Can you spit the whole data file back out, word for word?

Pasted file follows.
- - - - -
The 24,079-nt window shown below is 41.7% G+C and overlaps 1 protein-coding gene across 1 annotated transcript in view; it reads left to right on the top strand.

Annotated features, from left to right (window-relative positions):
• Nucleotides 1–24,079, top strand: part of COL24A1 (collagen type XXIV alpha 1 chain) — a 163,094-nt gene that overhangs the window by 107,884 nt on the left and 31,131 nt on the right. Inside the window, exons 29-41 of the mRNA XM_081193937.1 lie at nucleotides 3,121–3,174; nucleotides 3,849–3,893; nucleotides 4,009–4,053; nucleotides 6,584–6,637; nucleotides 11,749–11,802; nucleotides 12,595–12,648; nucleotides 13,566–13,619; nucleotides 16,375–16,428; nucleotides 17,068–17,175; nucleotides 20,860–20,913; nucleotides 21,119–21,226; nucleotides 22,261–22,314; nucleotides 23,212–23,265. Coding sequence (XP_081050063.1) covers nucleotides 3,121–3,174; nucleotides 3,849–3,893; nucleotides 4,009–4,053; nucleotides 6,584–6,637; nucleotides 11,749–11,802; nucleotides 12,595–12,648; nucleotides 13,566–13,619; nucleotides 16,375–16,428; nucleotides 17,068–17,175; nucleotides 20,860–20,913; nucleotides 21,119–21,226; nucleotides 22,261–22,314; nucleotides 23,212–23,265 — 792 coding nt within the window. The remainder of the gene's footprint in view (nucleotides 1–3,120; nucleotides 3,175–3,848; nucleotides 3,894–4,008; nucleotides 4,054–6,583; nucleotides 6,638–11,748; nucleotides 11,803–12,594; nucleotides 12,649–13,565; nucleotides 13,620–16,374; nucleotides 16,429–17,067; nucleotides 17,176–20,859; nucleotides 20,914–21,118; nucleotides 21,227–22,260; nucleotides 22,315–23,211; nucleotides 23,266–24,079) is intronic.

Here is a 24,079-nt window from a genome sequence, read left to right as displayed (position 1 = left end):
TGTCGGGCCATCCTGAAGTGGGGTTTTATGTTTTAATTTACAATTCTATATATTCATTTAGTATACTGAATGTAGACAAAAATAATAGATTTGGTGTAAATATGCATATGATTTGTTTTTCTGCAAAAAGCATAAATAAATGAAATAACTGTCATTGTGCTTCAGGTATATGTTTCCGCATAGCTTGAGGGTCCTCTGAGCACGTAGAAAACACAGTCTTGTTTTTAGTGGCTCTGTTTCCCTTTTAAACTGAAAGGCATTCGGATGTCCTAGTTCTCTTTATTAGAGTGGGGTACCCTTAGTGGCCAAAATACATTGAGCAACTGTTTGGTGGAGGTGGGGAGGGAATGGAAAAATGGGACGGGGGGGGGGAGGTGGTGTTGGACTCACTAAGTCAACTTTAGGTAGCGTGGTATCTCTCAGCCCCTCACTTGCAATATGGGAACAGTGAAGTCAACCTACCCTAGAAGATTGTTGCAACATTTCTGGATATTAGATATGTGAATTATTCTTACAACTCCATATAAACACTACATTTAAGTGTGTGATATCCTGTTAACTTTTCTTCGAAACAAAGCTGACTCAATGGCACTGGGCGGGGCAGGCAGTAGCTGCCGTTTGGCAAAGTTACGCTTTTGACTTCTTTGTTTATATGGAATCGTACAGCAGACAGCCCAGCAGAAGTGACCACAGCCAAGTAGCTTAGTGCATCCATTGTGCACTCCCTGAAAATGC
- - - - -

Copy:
The 24,079-nt window shown below is 41.7% G+C and overlaps 1 protein-coding gene across 1 annotated transcript in view; it reads left to right on the top strand.

Annotated features, from left to right (window-relative positions):
• Nucleotides 1–24,079, top strand: part of COL24A1 (collagen type XXIV alpha 1 chain) — a 163,094-nt gene that overhangs the window by 107,884 nt on the left and 31,131 nt on the right. Inside the window, exons 29-41 of the mRNA XM_081193937.1 lie at nucleotides 3,121–3,174; nucleotides 3,849–3,893; nucleotides 4,009–4,053; nucleotides 6,584–6,637; nucleotides 11,749–11,802; nucleotides 12,595–12,648; nucleotides 13,566–13,619; nucleotides 16,375–16,428; nucleotides 17,068–17,175; nucleotides 20,860–20,913; nucleotides 21,119–21,226; nucleotides 22,261–22,314; nucleotides 23,212–23,265. Coding sequence (XP_081050063.1) covers nucleotides 3,121–3,174; nucleotides 3,849–3,893; nucleotides 4,009–4,053; nucleotides 6,584–6,637; nucleotides 11,749–11,802; nucleotides 12,595–12,648; nucleotides 13,566–13,619; nucleotides 16,375–16,428; nucleotides 17,068–17,175; nucleotides 20,860–20,913; nucleotides 21,119–21,226; nucleotides 22,261–22,314; nucleotides 23,212–23,265 — 792 coding nt within the window. The remainder of the gene's footprint in view (nucleotides 1–3,120; nucleotides 3,175–3,848; nucleotides 3,894–4,008; nucleotides 4,054–6,583; nucleotides 6,638–11,748; nucleotides 11,803–12,594; nucleotides 12,649–13,565; nucleotides 13,620–16,374; nucleotides 16,429–17,067; nucleotides 17,176–20,859; nucleotides 20,914–21,118; nucleotides 21,227–22,260; nucleotides 22,315–23,211; nucleotides 23,266–24,079) is intronic.

Here is a 24,079-nt window from a genome sequence, read left to right as displayed (position 1 = left end):
TGTCGGGCCATCCTGAAGTGGGGTTTTATGTTTTAATTTACAATTCTATATATTCATTTAGTATACTGAATGTAGACAAAAATAATAGATTTGGTGTAAATATGCATATGATTTGTTTTTCTGCAAAAAGCATAAATAAATGAAATAACTGTCATTGTGCTTCAGGTATATGTTTCCGCATAGCTTGAGGGTCCTCTGAGCACGTAGAAAACACAGTCTTGTTTTTAGTGGCTCTGTTTCCCTTTTAAACTGAAAGGCATTCGGATGTCCTAGTTCTCTTTATTAGAGTGGGGTACCCTTAGTGGCCAAAATACATTGAGCAACTGTTTGGTGGAGGTGGGGAGGGAATGGAAAAATGGGACGGGGGGGGGGAGGTGGTGTTGGACTCACTAAGTCAACTTTAGGTAGCGTGGTATCTCTCAGCCCCTCACTTGCAATATGGGAACAGTGAAGTCAACCTACCCTAGAAGATTGTTGCAACATTTCTGGATATTAGATATGTGAATTATTCTTACAACTCCATATAAACACTACATTTAAGTGTGTGATATCCTGTTAACTTTTCTTCGAAACAAAGCTGACTCAATGGCACTGGGCGGGGCAGGCAGTAGCTGCCGTTTGGCAAAGTTACGCTTTTGACTTCTTTGTTTATATGGAATCGTACAGCAGACAGCCCAGCAGAAGTGACCACAGCCAAGTAGCTTAGTGCATCCATTGTGCACTCCCTGAAAATGC